Teen’s bond stays at $1 million in armed robbery case
A city judge kept bond at $1 million for a teenager accused of armed robbery and felony assault on a police officer despite the 16-year-old’s attempt to sway him to lower it.
At a preliminary hearing Tuesday in Brookhaven Municipal Court, the case against Bryston Cooper, of Brookhaven, was bound over to a grand jury by Municipal Judge Brad Boerner.
A Lincoln County grand jury will decide whether or not to indict Cooper on the charges. The grand jury meets about six times a year.
Cooper’s public defender Jason Barrett requested Boerner reduce bond for Cooper, who is being kept in the general population in the Lincoln County jail since he’s being charged as an adult. Cooper was 15 at the time of his arrest in October.
Boerner looked through Cooper’s files before denying the request.
“You’ve got a youth court history which caused you to have an ankle bracelet — we can’t talk about that in this court, you’ve got a current arrest warrant in city court on unrelated charges, you failed to show up for court your last two scheduled court dates, you’re the subject of an active investigation on an unrelated felony not related to this. I just signed an arrest warrant on your mother who you live with, one of these felonies which I just found that there was probable cause that exists involves your attempt to flee and threatened the life of an officer in your attempt to flee,” he said. “Any one of those would be enough to be the perfect example of someone who is not going to show up in court, who is going to flee from police, and because you have multiple examples of that, your $1 million bond is very, very reasonable and it’s going to stay right there.”
Cooper, who had chosen not to testify in his own behalf, addressed Boerner.
“Can I ask you something judge? That bond is too high for my charge, you see what I’m saying?” Cooper said.
“You didn’t hear a word I just said, did you?” Boerner asked.
“I feel like, I don’t understand. I don’t understand. ‘Cause I feel like my bond should be reduced,” Cooper said.
During the hearing, prosecutor Cheli Durr questioned detective Toy Beacham and Sgt. Jonathon Alford with the Brookhaven Police Department.
Beacham spoke to Cooper after his arrest Oct. 15 on charges of armed robbery and assault on an officer.
“He told me he did take the money… and he ran off. He denied having a gun,” she said.
A victim reported to police he was having a conversation with Cooper and another juvenile outside Citi Mart No. 2 on North Jackson Street when he was robbed by Cooper.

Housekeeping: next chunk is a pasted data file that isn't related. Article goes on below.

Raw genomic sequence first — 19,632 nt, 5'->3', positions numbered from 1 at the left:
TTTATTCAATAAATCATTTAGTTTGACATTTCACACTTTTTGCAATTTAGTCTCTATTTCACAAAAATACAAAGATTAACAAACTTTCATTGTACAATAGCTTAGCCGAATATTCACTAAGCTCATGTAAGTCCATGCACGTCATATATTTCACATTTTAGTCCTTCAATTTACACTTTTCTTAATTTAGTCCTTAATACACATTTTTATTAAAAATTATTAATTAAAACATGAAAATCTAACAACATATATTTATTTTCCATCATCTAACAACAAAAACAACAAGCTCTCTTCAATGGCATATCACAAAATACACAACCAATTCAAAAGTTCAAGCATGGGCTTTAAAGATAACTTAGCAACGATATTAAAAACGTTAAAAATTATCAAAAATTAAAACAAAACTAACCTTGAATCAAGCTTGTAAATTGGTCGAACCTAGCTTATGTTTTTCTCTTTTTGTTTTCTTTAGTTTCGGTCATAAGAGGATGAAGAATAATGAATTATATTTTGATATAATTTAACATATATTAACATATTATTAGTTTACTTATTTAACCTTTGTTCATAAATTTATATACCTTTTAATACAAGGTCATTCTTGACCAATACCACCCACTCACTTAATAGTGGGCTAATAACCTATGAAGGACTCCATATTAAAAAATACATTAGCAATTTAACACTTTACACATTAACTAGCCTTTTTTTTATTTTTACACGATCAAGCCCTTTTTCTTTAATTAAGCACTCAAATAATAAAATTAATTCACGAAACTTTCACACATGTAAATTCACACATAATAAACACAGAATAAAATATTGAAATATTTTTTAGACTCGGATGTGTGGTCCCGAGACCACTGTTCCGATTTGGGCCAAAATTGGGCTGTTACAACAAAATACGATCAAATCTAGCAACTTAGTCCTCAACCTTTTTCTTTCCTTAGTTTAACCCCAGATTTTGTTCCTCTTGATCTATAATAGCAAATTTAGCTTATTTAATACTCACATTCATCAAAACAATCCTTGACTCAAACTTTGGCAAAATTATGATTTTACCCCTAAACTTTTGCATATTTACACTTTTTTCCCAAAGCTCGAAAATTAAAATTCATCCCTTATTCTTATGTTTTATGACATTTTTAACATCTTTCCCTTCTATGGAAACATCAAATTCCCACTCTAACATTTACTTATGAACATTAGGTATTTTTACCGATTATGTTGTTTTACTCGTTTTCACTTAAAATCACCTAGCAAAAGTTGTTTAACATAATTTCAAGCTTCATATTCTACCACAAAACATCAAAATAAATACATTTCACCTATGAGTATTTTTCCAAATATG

Surveillance video taken from the store shows the conversation taking place and Cooper lifting his shirt, as if to show a weapon, which backs up the victim’s claim, Beacham said. However, because of the angle of the video which shows Cooper from behind, a gun cannot be seen, Beacham said.
Cooper is seen snatching more than $200 from the victim and running away, she said.
Alford gave details about Cooper’s arrest seven hours after the alleged robbery. Alford, who was also acting as commander of the BPD Special Response Team, said Cooper was being tracked by police through the use of the ankle monitor he was wearing. He was located at the B-Kwik Food Mart at the corner of Hwy. 51 and Hwy. 550 in the passenger seat of a black Nissan Altima.
Officers pulled behind and in front of the vehicle.
Alford said BPD Cpl. Dustin Hodges exited from a police car that had blue lights flashing and was wearing tactical gear clearly marked “Police” on the vest. He stood in front of the Altima with several other officers surrounding it.
“Officers had rifles drawn on the vehicle due to the nature of the high-risk warrant. Being armed robbery it has potential for injury type of incident,” Alford said.
The driver, along with a male passenger and his child, followed instructions to put their hands up, he said.
“Mr. Cooper dove across the passenger seat into the floorboard of the passenger seat, pressing on the gas pedal of the vehicle,” Alford said.
He said the Altima lunged forward 4 or 5 feet toward Hodges, but Hodges was able to move from its path.
“Fortunately it did not strike him. He was able to get out of the way from the vehicle and fortunately, he did not open fire on the vehicle,” he said.
Alford said the driver held the brake pedal down, preventing the car from moving forward any further.
Barrett asked Alford how would Cooper purposely try to hit someone if he couldn’t see through the window while pushing the gas pedal with his hand.
“Well, a reasonable person would put their hands up when the police are standing in front of them with a rifle pointed at the vehicle instead of reaching over into the floorboard of the driver’s side, mashing the gas pedal,” Alford said.